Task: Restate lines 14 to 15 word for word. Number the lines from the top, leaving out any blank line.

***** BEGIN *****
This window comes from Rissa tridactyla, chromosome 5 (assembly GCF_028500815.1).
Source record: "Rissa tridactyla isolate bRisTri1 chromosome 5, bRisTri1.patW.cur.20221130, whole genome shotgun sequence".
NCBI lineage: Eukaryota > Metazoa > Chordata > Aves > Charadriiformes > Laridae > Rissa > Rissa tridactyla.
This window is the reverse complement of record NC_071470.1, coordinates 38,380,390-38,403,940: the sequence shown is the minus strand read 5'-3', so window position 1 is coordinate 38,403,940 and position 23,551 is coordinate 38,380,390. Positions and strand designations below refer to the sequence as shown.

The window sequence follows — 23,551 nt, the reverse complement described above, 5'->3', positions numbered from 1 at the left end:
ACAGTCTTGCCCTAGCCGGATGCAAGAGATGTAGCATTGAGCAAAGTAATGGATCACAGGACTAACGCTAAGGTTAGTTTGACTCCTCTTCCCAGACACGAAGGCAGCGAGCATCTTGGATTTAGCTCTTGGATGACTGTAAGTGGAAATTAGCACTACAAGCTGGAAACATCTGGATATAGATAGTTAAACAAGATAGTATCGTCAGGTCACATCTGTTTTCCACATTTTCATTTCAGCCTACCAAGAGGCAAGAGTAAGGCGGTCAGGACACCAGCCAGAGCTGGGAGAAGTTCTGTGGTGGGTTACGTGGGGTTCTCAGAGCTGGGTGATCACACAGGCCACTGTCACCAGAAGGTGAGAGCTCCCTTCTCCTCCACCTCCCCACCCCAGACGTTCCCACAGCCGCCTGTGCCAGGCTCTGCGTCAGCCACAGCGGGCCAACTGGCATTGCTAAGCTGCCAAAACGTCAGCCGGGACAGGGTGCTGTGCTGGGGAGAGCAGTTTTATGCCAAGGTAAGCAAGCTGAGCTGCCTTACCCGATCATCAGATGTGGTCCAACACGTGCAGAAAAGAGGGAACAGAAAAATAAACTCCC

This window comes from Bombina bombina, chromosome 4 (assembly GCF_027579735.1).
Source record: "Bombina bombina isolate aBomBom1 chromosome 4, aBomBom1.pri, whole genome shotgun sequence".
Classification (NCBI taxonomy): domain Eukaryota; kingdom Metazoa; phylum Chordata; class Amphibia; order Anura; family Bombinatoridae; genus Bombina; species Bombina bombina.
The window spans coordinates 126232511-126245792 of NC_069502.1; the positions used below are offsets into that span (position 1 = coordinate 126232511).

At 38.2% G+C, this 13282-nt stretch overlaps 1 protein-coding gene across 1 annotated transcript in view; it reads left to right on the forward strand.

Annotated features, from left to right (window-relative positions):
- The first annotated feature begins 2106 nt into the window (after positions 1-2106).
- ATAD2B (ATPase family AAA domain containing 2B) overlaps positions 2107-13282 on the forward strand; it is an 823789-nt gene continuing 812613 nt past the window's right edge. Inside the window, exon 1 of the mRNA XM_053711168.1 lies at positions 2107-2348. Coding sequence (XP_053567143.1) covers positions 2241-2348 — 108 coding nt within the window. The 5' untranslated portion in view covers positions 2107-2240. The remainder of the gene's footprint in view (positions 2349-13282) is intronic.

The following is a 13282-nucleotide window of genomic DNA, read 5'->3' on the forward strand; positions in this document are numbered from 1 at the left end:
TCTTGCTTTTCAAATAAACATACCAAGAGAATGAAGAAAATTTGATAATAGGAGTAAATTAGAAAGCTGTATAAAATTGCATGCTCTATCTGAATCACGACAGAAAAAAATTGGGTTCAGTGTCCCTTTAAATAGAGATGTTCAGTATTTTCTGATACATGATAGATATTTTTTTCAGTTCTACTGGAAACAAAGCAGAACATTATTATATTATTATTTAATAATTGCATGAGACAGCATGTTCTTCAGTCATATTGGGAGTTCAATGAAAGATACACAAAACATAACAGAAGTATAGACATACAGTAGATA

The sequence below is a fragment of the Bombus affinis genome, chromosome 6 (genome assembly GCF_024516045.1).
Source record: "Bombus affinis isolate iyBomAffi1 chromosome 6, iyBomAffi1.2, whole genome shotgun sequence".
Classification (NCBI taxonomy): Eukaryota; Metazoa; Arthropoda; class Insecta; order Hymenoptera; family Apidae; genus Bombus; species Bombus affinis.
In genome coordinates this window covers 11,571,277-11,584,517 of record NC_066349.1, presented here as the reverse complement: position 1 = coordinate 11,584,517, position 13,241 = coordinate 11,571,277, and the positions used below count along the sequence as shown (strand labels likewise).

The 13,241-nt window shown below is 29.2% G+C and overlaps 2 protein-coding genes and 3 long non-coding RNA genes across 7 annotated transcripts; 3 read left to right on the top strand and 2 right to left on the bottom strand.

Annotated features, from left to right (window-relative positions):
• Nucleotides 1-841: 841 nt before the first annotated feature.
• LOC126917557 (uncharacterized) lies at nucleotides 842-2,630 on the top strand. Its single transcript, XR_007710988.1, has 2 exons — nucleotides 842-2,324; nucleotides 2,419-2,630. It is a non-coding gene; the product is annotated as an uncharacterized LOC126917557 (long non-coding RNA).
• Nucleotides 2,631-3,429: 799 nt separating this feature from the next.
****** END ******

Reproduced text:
- ATAD2B (ATPase family AAA domain containing 2B) overlaps positions 2107-13282 on the forward strand; it is an 823789-nt gene continuing 812613 nt past the window's right edge. Inside the window, exon 1 of the mRNA XM_053711168.1 lies at positions 2107-2348. Coding sequence (XP_053567143.1) covers positions 2241-2348 — 108 coding nt within the window. The 5' untranslated portion in view covers positions 2107-2240. The remainder of the gene's footprint in view (positions 2349-13282) is intronic.

The following is a 13282-nucleotide window of genomic DNA, read 5'->3' on the forward strand; positions in this document are numbered from 1 at the left end: